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Why the Canucks might actually get more in return for J.T. Miller this offseason than they would have at the Trade Deadline

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Photo credit:© Stephen R. Sylvanie-USA TODAY Sports
Stephan Roget
7 months ago
Here we go again.
Throughout the 2021/22 season, no Vancouver Canuck has heard more chatter about their potential departure than J.T. Miller. But, as the 2022 Trade Deadline approached, Miller had rocketed up the NHL scoring chart and the Canucks had neared a playoff position, so that talk died down.
Some even began to talk seriously about a Miller extension again. Those chats, however, haven’t exactly been encouraging.
With Miller’s camp and the Canucks’ front office expected to be a cool $18 million apart in negotiations, the odds of Miller remaining with the team beyond the end of his current contract are looking as slim as ever.
For some, that’s frustrating, because it means that Miller will likely be traded at some point between now and the 2023 Trade Deadline. And if he’s going to be traded eventually anyway, why wouldn’t the Canucks have just pulled the trigger last month, which everyone believed was the point at which Miller had maximum trade value?
The thinking on that was sound and logical. Any team trading for Miller at the 2022 Trade Deadline would have got him for a playoff run, the 2022/23 regular season, and then another playoff run. That would have made Miller more valuable to the team receiving him than he would be this summer, or at any point after.
But does that actually correlate directly to the value that the Canucks might receive in return for him? It might not be as clear-cut as most seem to think.
In fact, there’s a decent chance that GM Patrik Allvin and Co. might actually receive more in return for Miller by trading him this offseason than they would have at the deadline.
Here’s why.
One factor at play is the size of the market. By the time we reached the 2022 Trade Deadline, there were only a handful of teams that were truly seen as Stanley Cup contenders — and maybe a few more than erroneously saw themselves as such. Only a real contender would have considered dropping the sort of massive assets that it would have cost to acquire Miller at the deadline. The pool of potential customers was thus pretty small from the get-go, and limited even further to those contenders who actually wanted Miller, had room for him, and had the sort of assets the Canucks were looking for in return.
We’re talking maybe four or five teams.
But in the offseason of 2022, that market is going to be greatly expanded.
The summer is a time of optimism. While the regular season has a nasty habit of waylaying a franchise’s hopes and dreams, there’s nothing to hold back a team’s belief in itself during the league’s off-months.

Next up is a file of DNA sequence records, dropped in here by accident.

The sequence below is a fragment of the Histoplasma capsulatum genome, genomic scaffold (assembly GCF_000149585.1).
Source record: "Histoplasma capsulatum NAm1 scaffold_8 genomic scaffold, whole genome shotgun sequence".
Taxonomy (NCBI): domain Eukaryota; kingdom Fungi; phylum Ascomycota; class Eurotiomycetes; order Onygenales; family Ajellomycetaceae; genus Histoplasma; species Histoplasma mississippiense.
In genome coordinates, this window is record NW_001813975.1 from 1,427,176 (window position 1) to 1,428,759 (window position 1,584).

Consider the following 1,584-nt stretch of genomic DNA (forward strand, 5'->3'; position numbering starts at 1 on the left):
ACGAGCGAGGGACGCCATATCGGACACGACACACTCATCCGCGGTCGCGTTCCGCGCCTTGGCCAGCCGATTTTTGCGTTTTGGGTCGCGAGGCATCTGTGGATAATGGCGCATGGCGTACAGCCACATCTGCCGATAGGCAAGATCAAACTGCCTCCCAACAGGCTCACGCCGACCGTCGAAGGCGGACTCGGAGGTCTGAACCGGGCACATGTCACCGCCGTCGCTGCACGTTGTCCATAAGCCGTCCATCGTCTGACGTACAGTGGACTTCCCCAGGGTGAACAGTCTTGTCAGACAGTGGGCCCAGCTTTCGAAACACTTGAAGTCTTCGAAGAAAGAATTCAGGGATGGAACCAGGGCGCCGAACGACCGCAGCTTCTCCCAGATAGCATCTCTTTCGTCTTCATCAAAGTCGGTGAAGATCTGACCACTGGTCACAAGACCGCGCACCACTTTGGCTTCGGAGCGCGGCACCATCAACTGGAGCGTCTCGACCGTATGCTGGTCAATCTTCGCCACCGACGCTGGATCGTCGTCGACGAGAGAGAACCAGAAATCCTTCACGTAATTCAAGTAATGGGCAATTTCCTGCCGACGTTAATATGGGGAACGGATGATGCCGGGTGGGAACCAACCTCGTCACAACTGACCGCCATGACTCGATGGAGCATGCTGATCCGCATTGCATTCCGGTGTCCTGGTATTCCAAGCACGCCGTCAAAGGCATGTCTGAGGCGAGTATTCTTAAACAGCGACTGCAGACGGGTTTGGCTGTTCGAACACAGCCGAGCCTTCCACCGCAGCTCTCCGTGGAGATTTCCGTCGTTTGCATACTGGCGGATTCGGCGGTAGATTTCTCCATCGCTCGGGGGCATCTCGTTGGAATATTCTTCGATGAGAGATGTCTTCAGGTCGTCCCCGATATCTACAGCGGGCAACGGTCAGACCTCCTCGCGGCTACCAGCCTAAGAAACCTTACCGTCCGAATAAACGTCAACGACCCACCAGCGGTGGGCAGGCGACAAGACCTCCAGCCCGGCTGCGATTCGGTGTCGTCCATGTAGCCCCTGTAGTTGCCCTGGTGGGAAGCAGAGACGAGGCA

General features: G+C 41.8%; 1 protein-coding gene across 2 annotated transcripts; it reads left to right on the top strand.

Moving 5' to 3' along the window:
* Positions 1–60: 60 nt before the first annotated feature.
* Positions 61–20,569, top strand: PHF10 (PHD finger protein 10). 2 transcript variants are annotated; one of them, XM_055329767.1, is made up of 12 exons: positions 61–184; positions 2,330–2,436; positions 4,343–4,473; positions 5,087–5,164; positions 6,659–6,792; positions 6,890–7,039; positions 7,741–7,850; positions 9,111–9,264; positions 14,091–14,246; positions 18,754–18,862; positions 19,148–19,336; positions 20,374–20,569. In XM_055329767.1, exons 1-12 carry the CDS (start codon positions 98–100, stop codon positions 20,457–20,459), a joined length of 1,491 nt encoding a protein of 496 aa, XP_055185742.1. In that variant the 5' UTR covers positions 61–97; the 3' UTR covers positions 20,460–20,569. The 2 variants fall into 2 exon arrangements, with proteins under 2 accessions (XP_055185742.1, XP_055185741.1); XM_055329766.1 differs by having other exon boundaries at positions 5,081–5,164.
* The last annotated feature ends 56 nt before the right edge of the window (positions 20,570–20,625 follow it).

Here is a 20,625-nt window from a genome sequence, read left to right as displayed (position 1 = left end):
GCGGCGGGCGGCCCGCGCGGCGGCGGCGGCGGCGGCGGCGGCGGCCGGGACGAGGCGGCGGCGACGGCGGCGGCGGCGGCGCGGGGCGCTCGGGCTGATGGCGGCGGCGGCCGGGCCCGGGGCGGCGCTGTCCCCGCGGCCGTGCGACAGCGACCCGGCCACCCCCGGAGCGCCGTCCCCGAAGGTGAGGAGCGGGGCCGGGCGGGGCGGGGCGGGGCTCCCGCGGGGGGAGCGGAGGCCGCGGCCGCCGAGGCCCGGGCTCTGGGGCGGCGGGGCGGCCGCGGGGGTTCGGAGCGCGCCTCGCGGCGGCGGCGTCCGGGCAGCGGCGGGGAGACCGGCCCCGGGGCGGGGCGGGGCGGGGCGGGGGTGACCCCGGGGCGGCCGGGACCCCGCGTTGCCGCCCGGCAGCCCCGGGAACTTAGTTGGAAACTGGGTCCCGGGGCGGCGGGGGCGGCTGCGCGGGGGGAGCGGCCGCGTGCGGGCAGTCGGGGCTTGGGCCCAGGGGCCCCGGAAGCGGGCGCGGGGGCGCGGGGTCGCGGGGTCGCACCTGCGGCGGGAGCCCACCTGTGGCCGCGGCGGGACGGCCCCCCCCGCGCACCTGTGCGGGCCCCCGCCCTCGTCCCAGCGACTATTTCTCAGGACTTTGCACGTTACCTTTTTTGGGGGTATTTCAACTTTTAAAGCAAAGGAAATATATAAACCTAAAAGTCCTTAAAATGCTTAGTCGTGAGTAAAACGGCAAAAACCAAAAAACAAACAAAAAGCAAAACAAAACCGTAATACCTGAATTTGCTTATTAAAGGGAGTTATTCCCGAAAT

No season-wrecking injuries. No slumps. No losing streaks.
Put most simply, the offseason is the point at which the most NHL teams believe they will be competitive in the season to follow, and then that list dwindles down from there until the following April.
So, in relation to a potential Miller trade, that’s the point at which the most teams would be interested.
The offseason is also the point at which the most space will be available on other teams, both in terms of salary cap and roster spots.
The books say that a staggering 28 teams will have more than $5 million in cap space as of this summer. Obviously, a number of those teams have some of their money earmarked for various extensions of their own, but that’s still going to result in a much larger trade market for Miller than was available at the deadline.
A quick glance, and we can count more than a dozen teams that will have both the space and the need for Miller: Boston, Washington, St. Louis, Toronto, Minnesota, both New York teams, Los Angeles, Ottawa, Colorado, Columbus, Nashville, Pittsburgh, Anaheim, and maybe even more than that.
Is the larger market enough to ensure that the Canucks get equal, or perhaps even superior, offers for Miller than they got at the 2022 Trade Deadline, even without that extra playoff run on the table?
It’s quite possible. If there’s one thing that drives up prices in the NHL, it’s a good ol’-fashioned bidding war. Allvin and Co. will have the opportunity to play nearly half of the league against one another if they put Miller on the block this summer.
And, in any case, we can probably assume that the offers coming from that smaller handful of teams at the Trade Deadline weren’t exceptionally appealing, anyway. If they had been, chances are good that Miller would have been dealt already.
So, fear not, Canucks fans.
The optimal time to cash in on Miller may not have come and gone already. There’s still a haul to be had in the months to come, so long as the new management team plays their cards — and the market — right.

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